The Foreign Office advises Britons to leave the Libyan city of Benghazi immediately because of a "specific and imminent terrorist threat".
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The unusually forceful advice from the British authorities was matched by similar messages from the German and Dutch governments to their own citizens.
On Wednesday night intelligence sources received what were considered credible threats that "terrorist organisations are intending to attack oil fields in the country in an 'Algerian-style' attack."
The warning was reportedly corroborated by US and Israeli intelligence.
The Libyan government was reported to consider the British advice as an over-reaction, but there were some reports coming out of Libya that al-Qaeda linked militants may be surrounding Benghazi on Thursday evening.
Algerian government intelligence sources said that two or three of the kidnappers captured alive after last week's In Amenas gas field hostage crisis were also involved in the attack on 11 September last year in Benghazi which led to the death of US Ambassador Chris Stevens and three of his colleagues.
Libyans have blamed that attack on the Ansar al-Sharia group which is based in the east of Libya.
However one independent intelligence analysts suggested to Channel 4 News that former Libyan rebel groups, Islamist or otherwise, may just be "trying to shake things up a bit" and make their presence felt to ensure they get their share of Libya's oil money.
Channel 4 News International Editor Lindsey Hilsum says the picture in the region remains extremely complicated: "large numbers of Libyans fought for al-Qaeda against the Americans in Iraq, while the man believed to have been behind the Algeria hostage crisis - former al-Qaeda leader Mokhtar bil-Mokhtar - is said to have been seen recruiting in the Libyan town of Sirte."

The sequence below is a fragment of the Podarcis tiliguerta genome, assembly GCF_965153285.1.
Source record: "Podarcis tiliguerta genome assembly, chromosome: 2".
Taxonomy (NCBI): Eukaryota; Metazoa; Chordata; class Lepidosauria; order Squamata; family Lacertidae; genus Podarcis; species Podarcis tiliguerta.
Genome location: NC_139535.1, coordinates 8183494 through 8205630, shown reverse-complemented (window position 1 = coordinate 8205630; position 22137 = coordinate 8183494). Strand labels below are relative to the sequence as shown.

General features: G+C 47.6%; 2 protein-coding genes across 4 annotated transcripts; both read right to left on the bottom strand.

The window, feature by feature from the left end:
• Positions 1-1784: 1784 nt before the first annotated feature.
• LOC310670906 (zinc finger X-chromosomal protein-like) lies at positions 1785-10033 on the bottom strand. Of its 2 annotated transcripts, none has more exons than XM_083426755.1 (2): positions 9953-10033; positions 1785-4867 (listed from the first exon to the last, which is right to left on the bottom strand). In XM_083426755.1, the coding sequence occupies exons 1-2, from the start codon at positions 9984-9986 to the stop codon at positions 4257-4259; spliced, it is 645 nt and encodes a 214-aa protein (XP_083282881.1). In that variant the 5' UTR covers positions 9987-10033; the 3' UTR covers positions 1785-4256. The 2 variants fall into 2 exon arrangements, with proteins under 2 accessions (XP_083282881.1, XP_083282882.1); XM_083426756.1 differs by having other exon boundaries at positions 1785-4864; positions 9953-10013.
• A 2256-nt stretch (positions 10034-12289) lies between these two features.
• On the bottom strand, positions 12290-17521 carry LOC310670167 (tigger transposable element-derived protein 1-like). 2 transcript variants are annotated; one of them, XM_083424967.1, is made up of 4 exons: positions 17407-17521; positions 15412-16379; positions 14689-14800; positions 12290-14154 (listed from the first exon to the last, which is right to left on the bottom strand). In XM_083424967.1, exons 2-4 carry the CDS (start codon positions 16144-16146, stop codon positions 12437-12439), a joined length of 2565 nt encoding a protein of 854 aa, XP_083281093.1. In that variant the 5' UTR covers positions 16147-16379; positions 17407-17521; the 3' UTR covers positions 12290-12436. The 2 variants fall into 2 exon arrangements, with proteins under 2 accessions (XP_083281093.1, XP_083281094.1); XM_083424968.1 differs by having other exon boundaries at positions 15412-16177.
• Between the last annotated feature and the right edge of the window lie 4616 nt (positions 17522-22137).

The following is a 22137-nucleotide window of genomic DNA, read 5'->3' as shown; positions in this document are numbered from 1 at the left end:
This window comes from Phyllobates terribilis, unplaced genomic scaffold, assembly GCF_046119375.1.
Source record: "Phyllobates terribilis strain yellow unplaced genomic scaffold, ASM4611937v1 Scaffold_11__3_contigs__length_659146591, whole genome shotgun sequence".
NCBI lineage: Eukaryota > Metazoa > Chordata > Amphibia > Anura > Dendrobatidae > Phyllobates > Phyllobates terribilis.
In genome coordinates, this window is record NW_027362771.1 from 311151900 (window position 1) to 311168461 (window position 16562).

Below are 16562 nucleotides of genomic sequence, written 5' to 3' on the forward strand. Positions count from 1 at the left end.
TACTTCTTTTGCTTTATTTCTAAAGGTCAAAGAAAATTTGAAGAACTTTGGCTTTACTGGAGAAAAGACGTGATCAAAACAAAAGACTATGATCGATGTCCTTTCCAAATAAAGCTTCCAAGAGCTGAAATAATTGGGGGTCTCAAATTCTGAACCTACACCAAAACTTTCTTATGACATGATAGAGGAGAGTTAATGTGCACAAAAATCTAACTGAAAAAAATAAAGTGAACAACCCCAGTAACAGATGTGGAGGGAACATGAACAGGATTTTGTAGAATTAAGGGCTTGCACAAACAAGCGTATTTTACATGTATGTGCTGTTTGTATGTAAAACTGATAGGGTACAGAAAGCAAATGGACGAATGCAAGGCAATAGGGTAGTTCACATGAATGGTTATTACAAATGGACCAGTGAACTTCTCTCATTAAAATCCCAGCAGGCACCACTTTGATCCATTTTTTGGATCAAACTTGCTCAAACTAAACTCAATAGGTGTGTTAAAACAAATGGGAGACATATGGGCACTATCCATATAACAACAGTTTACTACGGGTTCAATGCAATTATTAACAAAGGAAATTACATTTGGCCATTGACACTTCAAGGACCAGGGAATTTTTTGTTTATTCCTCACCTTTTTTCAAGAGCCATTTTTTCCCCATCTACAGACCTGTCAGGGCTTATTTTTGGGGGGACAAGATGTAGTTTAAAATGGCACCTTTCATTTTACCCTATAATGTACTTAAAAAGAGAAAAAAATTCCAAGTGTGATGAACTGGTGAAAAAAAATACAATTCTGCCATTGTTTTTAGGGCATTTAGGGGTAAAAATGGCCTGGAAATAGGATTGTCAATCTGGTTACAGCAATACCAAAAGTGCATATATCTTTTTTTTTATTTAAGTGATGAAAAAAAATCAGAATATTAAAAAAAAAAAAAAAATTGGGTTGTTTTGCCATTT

Western governments remain concerned about who now has control of the large amounts of weaponry and ammunition that went missing during the fall of the Gaddafi regime in Libya.
In response to the heightened security situation the French have sent extra special forces to guard a uraniam mine in neighbouring Niger which supplies most of the uranium for the French nuclear power industry. Four French people who were kidnapped from the mine in 2010 are still being held by al-Qaeda in the Islamic Maghreb.
It is unclear how many westerners remain in the city of Benghazi. Flights out of the city were overbooked on Thursday, and the Libya Herald newspaper reported that the British School in the city would be closed all next week but planned to reopen on 2 February.
September's fatal attack on the US embassy staff led to US citizens leaving Benghazi in droves, while French doctors working in the city's hospitals left when their government began its attack on militants in northern Mali, two weeks ago.
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- Mali - a beginner's guide Lindsey Hilsum blogs on International Affairs